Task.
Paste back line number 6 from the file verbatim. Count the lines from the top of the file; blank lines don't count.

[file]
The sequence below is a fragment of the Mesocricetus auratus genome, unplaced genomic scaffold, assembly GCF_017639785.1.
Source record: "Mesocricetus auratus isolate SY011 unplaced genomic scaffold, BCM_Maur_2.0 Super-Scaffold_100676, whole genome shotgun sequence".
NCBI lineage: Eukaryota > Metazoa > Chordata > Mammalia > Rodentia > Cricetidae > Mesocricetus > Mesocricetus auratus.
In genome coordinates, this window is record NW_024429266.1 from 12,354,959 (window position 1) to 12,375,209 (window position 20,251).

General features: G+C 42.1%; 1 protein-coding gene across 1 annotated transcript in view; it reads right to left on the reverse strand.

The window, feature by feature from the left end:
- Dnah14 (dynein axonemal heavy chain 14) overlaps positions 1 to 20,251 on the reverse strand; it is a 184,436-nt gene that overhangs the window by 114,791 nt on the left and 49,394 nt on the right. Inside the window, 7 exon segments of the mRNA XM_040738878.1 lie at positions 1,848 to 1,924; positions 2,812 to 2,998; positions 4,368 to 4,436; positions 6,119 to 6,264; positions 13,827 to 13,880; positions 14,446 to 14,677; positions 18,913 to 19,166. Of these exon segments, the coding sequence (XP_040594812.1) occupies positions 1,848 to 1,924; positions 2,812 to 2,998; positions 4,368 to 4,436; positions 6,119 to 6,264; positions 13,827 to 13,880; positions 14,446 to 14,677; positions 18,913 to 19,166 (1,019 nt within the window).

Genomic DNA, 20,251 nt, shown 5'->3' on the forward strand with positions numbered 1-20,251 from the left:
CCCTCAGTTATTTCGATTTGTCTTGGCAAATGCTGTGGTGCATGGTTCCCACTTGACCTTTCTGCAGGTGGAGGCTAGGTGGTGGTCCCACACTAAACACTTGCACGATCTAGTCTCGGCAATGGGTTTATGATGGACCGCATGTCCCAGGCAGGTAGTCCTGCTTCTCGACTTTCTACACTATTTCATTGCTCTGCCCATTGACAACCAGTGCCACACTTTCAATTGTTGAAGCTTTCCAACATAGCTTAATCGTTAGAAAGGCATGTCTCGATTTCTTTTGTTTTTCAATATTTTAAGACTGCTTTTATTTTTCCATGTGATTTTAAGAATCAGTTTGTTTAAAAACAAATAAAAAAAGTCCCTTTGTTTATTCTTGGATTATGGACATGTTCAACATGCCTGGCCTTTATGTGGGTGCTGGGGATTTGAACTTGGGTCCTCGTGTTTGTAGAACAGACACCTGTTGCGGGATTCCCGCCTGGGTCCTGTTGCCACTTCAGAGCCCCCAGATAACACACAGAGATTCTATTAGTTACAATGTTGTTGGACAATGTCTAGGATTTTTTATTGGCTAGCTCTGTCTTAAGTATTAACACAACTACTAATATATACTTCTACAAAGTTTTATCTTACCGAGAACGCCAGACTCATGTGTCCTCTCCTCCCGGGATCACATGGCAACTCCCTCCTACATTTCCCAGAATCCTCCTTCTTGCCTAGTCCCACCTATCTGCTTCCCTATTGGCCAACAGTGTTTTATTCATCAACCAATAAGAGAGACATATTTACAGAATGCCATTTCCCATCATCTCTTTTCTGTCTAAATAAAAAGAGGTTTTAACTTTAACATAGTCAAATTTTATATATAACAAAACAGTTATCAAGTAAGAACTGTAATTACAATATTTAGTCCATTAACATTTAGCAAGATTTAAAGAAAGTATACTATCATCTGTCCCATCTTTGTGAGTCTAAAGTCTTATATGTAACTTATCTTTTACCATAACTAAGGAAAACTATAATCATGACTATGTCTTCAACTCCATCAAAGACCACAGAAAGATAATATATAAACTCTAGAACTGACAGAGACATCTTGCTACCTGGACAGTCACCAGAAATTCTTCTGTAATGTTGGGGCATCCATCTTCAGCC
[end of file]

The window, feature by feature from the left end: